Warner Leisure Hotels
This article contains content that is written like an advertisement. (December 2016) (Learn how and when to remove this template message)
This article needs additional citations for verification. (June 2019) (Learn how and when to remove this template message)
|Headquarters||Hemel Hempstead, Hertfordshire, England|
Warner Leisure Hotels is a hospitality company owning 14 country and coastal properties around the UK in North Wales, Somerset, Herefordshire, Berkshire, North Yorkshire, Nottinghamshire, Isle of Wight, Suffolk, Hampshire and Warwickshire. Since 1994 its hotels have been adult-only.
- 1 History
- 2 List of hotels
- 2.1 Nidd Hall Hotel
- 2.2 Thoresby Hall Hotel
- 2.3 Corton Coastal Village
- 2.4 Gunton Hall Coastal Village
- 2.5 Sinah Warren Hotel
- 2.6 Lakeside
- 2.7 Bembridge Coast Hotel
- 2.8 Norton Grange Coastal Village
- 2.9 Cricket St Thomas Hotel
- 2.10 Littlecote House Hotel
- 2.11 Holme Lacy House Hotel
- 2.12 Alvaston Hall Hotel
- 2.13 Bodelwyddan Castle Hotel
- 2.14 Studley Castle
- 3 Former sites
- 4 Marketing slogans
- 5 Live music and entertainment
- 6 References
Captain Harry Warner opened Northney Holiday Camp at Hayling Island in 1932. The company rebranded as Warner in 1994. After initial adult-only offerings at Bembridge, Corton and Lakeside (with their other camps remaining family oriented), since 1994 it has been a completely adult-only brand.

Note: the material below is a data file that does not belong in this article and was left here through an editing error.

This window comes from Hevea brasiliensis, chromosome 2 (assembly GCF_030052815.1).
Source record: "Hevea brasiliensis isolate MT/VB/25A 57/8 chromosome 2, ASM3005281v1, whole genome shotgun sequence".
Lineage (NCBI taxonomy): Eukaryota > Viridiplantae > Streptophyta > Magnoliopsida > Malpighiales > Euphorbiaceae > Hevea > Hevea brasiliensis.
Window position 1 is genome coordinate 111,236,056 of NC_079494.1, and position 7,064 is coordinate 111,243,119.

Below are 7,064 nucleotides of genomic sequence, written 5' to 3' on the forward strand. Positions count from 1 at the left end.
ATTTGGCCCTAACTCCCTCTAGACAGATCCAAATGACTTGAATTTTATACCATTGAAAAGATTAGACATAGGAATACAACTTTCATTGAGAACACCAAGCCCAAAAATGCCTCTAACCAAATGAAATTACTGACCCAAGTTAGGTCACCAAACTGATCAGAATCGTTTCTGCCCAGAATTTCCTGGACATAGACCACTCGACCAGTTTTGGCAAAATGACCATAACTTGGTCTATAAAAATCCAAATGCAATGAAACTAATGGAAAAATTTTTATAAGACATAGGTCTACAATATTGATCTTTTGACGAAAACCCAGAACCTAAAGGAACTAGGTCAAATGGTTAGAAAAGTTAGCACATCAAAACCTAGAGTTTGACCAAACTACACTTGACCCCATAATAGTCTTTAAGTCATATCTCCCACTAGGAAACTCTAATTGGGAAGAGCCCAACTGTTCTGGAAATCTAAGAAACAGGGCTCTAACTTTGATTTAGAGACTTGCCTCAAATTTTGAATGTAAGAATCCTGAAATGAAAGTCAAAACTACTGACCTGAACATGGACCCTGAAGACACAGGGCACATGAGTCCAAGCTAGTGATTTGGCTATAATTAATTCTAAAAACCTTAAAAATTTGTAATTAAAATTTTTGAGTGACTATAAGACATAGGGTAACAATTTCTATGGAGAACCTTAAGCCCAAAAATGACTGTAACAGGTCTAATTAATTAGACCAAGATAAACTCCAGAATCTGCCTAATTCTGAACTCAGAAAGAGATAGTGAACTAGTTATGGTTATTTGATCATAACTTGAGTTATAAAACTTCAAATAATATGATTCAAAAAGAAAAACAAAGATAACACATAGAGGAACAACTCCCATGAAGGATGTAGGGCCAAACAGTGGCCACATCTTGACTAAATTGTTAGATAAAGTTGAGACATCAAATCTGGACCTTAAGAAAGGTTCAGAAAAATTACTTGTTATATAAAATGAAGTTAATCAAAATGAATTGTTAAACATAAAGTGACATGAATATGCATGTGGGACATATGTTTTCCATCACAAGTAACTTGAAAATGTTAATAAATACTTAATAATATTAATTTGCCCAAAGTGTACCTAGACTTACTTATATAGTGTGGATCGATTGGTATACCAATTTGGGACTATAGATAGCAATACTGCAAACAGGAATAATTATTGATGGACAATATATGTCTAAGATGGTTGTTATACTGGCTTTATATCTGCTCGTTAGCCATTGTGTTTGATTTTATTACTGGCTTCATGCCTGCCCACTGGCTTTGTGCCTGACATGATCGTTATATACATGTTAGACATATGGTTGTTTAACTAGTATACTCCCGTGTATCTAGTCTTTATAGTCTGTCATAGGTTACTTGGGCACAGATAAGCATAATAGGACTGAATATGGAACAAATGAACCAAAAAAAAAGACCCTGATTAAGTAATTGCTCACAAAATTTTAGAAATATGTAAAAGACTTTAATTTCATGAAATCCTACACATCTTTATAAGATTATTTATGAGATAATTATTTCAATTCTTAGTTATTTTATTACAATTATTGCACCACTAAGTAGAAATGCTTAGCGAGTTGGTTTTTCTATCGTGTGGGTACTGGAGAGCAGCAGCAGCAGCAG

Mill Rythe, Lyme Bay and Harcourt Sands (Originally Puckpool and St. Clare camps) were transferred to Haven Holidays in the mid 1990s.
List of hotels
Nidd Hall Hotel
Nidd Hall Hotel is a Grade II-listed mansion near Harrogate, Yorkshire. Set in 45 acres of parkland, the building dates back to the 1820s. It was originally the home of Benjamin Rawson, a wealthy Bradford wool merchant and is rumoured to be the place King Edward VIII was first introduced to Wallis Simpson.
Thoresby Hall Hotel
Thoresby Hall Hotel is a Grade I-listed house that sits within the 100-acre Thoresby Estate, in the heart of the area commonly known as 'Robin Hood country' in Nottinghamshire. The hotel opened in 2000 with grounds consisting of 30 acres of gardens.
Thoresby Hall is a part of the Dukeries – a tract of forest belonging to the Dukes of Portland and Newcastle, and the house’s original owner, Earl Manvers.
Corton Coastal Village
Corton Coastal Village, in Corton, Suffolk, was originally part of the Colman Estate; at the end of the 19th Century Jeremiah Colman built a house called The Clyffe. Warner bought part of the estate in 1946 and began to develop it as a modern coastal holiday village.
Developments took place in 2012 with new rooms and landscaping. The village consists of chalets, beach gardens and lawns overlooking the coast.
Gunton Hall Coastal Village
Architect Matthew Brettingham designed the 18th-century manor hall. In 1810 the new owner, Thomas Fowler, set about building the smaller New Hall, which now serves as a reception building.
Sinah Warren Hotel